Dust was formed and the four winds became a hurricane, stirring mighty waves in the deep which jostled the coiled serpentine form of Tiamat. In her heart, she knew that her children would grow to outnumber her; that her children would grow to overpower her. She could no longer rest beneath her waves and as the time before time passed, she was fraught with woe for she now knew the secret fear that possessed her slain consort. Those who served her and sang songs to comfort her were also unable to rest. They too, had gazed upon the light of Marduk and knew that no power they alone possessed would diminish Marduk’s own.

They gathered about Tiamat and danced upon her waves as they sang their spell: When our father Apsu fell, you were far from him! O mother, where did you go? And now four winds howl and bellow! O mother, where did you go? No life can be found in him and his brother is bound by his side! O mother, where did you go? Now your eyes are full of tears! O mother, where did you go? Who will comfort us in our affliction? O mother, where did you go?

One spoke above the rest: Let us gather and put an end to this din. Let us rise up, each mightier than the last, and avenge our father who was with you from the beginning! Let us now avenge our brother who now is bound below. Let us go now and smite them!

The gods assembled within Tiamat’s presence to contrive every way imaginable of bringing an end to those who dwelt among them. They elected from themselves, the strongest among them who would strike fear in the hearts of their kindred.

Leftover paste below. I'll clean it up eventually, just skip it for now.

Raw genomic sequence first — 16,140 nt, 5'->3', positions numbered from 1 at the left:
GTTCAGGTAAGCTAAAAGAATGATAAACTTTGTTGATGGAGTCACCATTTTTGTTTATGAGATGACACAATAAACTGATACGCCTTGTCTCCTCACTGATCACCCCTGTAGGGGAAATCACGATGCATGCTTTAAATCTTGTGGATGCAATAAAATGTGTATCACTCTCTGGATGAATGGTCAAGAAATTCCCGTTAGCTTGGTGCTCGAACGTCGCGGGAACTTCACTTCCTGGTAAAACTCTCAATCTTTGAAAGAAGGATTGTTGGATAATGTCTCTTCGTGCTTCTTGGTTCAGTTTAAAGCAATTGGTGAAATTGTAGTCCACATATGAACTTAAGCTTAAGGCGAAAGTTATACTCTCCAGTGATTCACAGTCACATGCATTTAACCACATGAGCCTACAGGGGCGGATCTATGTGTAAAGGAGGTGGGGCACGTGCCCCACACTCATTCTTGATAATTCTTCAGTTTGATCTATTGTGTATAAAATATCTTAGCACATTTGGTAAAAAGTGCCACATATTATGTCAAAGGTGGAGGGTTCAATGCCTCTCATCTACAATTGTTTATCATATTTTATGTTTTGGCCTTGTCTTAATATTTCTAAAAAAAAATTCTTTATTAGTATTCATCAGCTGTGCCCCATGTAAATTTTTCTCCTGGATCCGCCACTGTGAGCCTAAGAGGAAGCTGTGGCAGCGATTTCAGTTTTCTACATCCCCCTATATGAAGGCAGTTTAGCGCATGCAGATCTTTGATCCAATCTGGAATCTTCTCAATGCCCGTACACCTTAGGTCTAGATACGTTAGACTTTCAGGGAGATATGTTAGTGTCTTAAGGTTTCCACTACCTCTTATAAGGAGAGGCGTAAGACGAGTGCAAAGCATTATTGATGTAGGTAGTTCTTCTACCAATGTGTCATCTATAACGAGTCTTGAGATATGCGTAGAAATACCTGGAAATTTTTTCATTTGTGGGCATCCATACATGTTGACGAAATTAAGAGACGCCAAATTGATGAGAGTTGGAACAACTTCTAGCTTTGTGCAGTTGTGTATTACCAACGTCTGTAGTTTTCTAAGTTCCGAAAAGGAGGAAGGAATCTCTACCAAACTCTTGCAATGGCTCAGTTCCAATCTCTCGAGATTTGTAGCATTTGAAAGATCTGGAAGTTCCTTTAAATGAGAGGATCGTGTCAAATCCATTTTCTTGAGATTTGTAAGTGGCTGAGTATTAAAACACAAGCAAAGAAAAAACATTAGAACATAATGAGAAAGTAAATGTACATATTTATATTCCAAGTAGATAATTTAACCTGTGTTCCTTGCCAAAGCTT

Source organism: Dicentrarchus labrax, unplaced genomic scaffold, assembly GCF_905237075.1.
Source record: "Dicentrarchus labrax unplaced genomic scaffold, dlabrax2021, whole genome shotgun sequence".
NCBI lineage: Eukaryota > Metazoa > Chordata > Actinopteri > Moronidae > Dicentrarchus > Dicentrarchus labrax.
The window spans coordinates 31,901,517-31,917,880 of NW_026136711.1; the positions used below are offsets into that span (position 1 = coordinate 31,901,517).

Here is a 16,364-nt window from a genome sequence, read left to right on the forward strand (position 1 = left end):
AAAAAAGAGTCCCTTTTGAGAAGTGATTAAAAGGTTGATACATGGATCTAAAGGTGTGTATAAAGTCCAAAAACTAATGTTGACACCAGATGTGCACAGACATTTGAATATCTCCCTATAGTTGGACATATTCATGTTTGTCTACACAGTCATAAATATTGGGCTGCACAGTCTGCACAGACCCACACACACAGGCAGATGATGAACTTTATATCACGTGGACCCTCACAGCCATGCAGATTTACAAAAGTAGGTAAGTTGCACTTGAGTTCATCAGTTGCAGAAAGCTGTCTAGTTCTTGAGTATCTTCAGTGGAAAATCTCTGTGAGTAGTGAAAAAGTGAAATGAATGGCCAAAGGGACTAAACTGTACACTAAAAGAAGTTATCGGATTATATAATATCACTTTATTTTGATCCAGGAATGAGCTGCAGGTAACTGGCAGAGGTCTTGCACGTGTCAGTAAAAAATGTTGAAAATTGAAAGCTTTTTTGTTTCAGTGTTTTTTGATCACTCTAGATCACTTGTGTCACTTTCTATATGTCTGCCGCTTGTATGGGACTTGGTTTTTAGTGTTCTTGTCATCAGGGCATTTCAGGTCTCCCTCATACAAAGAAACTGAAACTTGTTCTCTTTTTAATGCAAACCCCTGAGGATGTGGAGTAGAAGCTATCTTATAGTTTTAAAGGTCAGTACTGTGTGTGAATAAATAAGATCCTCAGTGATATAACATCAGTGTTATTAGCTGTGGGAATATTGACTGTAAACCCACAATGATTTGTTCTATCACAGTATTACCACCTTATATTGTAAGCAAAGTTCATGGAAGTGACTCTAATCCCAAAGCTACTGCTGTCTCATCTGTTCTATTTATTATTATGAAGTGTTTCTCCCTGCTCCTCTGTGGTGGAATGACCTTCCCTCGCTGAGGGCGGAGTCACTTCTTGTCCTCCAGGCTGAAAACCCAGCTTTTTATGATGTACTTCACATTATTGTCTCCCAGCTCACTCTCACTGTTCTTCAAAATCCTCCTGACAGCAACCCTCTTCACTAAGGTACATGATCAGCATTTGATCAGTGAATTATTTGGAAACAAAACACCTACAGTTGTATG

Tiamat spoke: let all who gaze upon my children know only terror. Let all who gaze upon them know only fear. Let all who gaze upon them find themselves feeble in the face of their coming doom.

With these words, Tiamat, the glistening one, fashioned within herself eleven creatures who knew no father.

She gave birth to the venomous serpent.

She gave birth to the great dragon. 

She gave birth to the exalted serpent.

She gave birth to the furious snake. 

She gave birth to the hairy one.

She gave birth to the great beast. 

She gave birth to the mad lion.

She gave birth to the scorpion-man.

She gave birth to the violent storm.

She gave birth to the fish-man. 

She gave birth to the bull-man.

She chose the foremost from among the gods — the one whose voice was louder than that of his brothers, Qingu, whose might would rival that of the champion of the gods. He was consecrated in the assembly of the gods and upon his chest, Tiamat placed the Tablet of Destiny that bore the secret spell of divine order. She decreed him her consort and lent her power to him. She set a throne before him, and entrusted him with the power of divine rule by giving him the rod and ring.

Before him and the assembly of the gods, she spoke her words as an unalterable spell: Who is like unto you, O exalted one among the gods? To you I have given power and majesty, the gods shall look to you as my consort and their leader. Your word is as a divine utterance; that which issues from your mouth shall be a holy decree.

Imbued with the power of divine rule and the holy word, Qingu addressed the gods assembled before him and the glistening Tiamat. He rose from his throne and spoke: may the words you speak be propitious. I shall go forth and subdue the four-faced god.

I shall bring all who oppose you to heel.

3 thoughts on “The Enûma Eliš: An Adaptation

  1. Pingback: The Enûma Eliš: An Adaptation | West of Eridu, East of Kur

  2. Pingback: The Enûma Eliš: An Adaptation | West of Eridu, East of Kur

  3. Pingback: The Enûma Eliš: An Adaptation | West of Eridu, East of Kur